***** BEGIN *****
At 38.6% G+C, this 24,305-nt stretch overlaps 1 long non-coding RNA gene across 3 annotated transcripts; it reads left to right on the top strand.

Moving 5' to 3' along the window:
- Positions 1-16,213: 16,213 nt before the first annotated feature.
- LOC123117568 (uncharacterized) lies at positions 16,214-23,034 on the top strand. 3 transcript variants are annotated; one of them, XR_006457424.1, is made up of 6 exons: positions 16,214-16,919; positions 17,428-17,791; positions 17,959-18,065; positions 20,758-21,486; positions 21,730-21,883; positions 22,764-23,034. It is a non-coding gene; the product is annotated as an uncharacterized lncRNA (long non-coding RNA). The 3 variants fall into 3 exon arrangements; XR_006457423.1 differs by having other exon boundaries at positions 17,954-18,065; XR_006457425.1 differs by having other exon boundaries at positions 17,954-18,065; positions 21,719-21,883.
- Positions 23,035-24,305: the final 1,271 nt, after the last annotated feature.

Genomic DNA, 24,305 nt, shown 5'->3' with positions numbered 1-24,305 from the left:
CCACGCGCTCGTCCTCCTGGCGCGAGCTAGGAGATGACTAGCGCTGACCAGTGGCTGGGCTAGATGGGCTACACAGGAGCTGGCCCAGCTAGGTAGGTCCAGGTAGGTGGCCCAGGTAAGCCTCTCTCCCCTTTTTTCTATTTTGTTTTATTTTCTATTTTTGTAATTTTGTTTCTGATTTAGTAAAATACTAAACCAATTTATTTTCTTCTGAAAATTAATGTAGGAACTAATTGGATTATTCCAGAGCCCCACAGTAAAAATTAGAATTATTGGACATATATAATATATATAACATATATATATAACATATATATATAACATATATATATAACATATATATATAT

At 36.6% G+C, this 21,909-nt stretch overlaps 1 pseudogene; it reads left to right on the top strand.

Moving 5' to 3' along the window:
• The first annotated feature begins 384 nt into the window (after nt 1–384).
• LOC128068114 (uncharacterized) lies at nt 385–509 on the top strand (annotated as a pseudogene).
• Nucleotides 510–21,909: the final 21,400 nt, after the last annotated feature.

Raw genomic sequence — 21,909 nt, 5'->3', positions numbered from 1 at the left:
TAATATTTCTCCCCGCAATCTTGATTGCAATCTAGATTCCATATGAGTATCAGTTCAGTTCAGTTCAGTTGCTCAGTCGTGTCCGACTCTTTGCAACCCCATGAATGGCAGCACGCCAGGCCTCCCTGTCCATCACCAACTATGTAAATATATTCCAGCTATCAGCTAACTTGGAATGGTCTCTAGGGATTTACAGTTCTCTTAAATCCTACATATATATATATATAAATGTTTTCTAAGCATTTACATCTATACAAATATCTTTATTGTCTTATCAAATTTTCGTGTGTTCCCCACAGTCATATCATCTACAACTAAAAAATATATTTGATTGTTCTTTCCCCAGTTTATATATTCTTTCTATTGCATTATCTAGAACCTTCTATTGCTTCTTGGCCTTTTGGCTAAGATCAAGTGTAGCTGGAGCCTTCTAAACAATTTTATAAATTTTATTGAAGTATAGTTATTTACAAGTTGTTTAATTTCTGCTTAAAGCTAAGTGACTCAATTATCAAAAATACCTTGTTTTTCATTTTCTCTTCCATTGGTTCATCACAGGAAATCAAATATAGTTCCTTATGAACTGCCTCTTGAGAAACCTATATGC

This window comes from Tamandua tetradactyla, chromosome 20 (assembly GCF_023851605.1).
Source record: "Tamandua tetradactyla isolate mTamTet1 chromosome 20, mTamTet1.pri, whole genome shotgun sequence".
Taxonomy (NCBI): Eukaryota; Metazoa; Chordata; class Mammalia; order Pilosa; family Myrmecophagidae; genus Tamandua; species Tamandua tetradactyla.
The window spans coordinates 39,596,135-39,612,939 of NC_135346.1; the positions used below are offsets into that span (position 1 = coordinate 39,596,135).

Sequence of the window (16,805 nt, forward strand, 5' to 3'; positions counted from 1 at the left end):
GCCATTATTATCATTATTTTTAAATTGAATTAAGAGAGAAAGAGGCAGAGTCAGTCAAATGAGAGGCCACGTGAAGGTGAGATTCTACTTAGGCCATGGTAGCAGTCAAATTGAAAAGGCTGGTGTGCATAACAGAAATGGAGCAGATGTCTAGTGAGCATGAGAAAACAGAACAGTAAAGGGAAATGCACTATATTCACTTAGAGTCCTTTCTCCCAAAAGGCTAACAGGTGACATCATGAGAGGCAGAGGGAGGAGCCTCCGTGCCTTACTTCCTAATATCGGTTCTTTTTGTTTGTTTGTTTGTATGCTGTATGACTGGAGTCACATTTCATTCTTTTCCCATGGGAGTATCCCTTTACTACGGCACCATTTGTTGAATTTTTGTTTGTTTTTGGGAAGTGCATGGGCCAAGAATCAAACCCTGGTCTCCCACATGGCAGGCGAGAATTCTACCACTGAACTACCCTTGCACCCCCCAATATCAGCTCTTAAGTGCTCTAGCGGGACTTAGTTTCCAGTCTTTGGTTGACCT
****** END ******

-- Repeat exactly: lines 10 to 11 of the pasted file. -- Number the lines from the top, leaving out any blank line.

• The first annotated feature begins 384 nt into the window (after nt 1–384).
• LOC128068114 (uncharacterized) lies at nt 385–509 on the top strand (annotated as a pseudogene).